New York ( MainStreet) — It's the dilemma dreaded by every car owner: something cacophonous starts rumbling under the hood, and the noise can't be drowned out by turning up the radio. This is going to require a repair, and it's going to get expensive.
When this happens the owner is confronted with the problem of finding a repair shop that will not only properly fix the issue, but do so without charging an arm and a leg. This can be a huge headache and source of concern because most neighborhoods have dozens of repair shops from which to choose, and then there is the added option of taking the car to the dealership service center.
Luckily, there are a number of online tools available that help remove a great deal of the risk from this situation by leading car owners through the process of not only finding a reputable repair shop, but also helping them figure out what is wrong with the the car and what the price should be to fix the problem.
The first step is figuring out what is causing that odd sound or smell. One of the worst mistakes a person can make is simply bringing the car to the nearest garage without doing some homework first and fully understanding the cost of the job, said Brian Hafer, AutoMD's vice president of marketing.
Sometimes diagnosing the problem is simple; the car may have a flat tire, plain and simple. Other times, a consumer needs additional help. The simplest way is to use an online diagnostic tool or app that pinpoints the automotive issue so you can go to a mechanic with a good idea about what is wrong. Most of these apps work similarly: the owner inputs the vehicle's year, make and model into the system, and the site leads the owner through a series of questions to figure out the problem.
Hafer said an online service like AutoMD, which is owned by U.S. Auto Parts, simply stops people from getting ripped off.
"What we do is enable consumers to compare shops, see reviews from other customers and show the type of work the shops do and don't do," said Hafer of AutoMD's capabilities.
Once the mechanical failure is identified, the software generates a price estimate or price range based on data supplied by the business and then independently verified for either doing the work yourself or for hiring professional.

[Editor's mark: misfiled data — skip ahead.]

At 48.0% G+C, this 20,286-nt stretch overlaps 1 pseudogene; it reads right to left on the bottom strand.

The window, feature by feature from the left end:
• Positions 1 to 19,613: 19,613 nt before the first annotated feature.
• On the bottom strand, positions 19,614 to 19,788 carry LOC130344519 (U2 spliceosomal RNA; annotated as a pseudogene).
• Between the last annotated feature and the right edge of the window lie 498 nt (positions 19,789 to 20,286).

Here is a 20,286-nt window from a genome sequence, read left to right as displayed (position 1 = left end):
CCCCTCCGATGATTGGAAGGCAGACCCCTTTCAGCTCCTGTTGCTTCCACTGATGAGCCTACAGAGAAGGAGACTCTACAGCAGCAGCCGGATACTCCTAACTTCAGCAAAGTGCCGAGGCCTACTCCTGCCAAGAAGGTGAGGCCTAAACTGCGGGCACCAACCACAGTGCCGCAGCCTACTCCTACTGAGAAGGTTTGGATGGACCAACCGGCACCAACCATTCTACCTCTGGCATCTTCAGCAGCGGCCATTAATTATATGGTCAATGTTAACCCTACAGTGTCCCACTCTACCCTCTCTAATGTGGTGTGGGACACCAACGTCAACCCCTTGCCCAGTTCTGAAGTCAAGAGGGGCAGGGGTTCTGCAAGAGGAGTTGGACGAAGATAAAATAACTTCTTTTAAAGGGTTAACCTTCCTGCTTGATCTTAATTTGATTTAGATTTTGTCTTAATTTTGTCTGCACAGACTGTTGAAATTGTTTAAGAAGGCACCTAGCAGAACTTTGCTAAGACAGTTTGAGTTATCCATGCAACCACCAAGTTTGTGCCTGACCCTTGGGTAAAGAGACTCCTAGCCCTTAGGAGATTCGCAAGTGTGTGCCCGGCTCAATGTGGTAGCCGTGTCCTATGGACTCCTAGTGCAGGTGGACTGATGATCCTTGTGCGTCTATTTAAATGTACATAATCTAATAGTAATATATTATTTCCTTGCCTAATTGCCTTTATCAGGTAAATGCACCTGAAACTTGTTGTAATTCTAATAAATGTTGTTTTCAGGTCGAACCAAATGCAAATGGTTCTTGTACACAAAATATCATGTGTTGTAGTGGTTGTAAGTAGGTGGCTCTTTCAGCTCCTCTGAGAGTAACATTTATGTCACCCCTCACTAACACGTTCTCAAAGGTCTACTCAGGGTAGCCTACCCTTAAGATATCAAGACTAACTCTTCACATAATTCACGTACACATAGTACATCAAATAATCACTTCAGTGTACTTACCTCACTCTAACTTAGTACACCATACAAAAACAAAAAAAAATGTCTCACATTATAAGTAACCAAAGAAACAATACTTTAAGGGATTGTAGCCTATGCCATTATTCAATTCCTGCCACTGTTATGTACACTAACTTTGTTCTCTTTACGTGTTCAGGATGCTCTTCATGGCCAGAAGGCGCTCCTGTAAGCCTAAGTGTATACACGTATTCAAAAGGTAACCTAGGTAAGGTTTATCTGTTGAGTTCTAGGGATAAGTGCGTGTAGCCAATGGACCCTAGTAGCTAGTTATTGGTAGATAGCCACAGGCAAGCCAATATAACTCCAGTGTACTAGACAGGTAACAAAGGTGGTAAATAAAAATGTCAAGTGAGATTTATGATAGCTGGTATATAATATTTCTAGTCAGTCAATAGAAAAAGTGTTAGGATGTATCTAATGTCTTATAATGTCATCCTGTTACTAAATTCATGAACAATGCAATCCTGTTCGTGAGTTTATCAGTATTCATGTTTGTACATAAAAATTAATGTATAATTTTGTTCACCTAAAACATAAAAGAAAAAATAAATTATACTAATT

If fixing the car yourself is not an option, the next step is finding a garage.
Much like making any other major purchasing decision, it is a good idea to check customer reviews and how the businesses are rated. Up until just a few years ago, Hafer said, this was not an option for repair shops as few were online. Now people can either go to Yelp or use the reviews supplied by apps like AutoMD or RepairPal.
"The site then asks if you want to find a shop and we will steer them to a RepairPal vetted shop," said Jill Trotta, certification manager for RepairPal. "We personally check their training, if they have the right tools and we get verified reviews."
Thousand's of reviews are available on both sites with Hafer saying AutoMD has a listing for every repair facility in the country and thousands of reviews placed by customers ready for viewing.
RepairPal's customer reviews are acquired directly from customers. Trotta and others at the company obtain a garage's customer list and then contact these people to get their unvarnished opinion of the facility.
In addition to immediately helping a driver in need, this level of transparency helps keep businesses honest, Trotta said. Repair shops that rip off customers will quickly find themselves on the receiving end of bad reviews from angry customers Hafer said.
Another general tip that can help a car owner figure out if a shop is sincere? The consumer is in good hands if the shop tells what brand of replacement part is being used and if it gives back the parts that were replaced, Hafer said. By having the old parts in hand, the consumer should ascertain that the work was actually done, and by asking the brand of the replacement parts, the customer knows the job was done correctly, he added.
For those cases when the car breaks down away from home and there is little choice where the repair will take place, Trotta recommended using RepairPal's mobile app to quickly check on the cost estimate to help keep the repair shop honest.
The final step in the process is to obtain a warranty for the work. Trotta and Hafer said a 12,000 mile or one-year warranty is the least that should be accepted with some shops offering guarantees of several years on their work and parts.
--Written by Doug Olenick for MainStreet
This article is commentary by an independent contributor. At the time of publication, the author held TK positions in the stocks mentioned.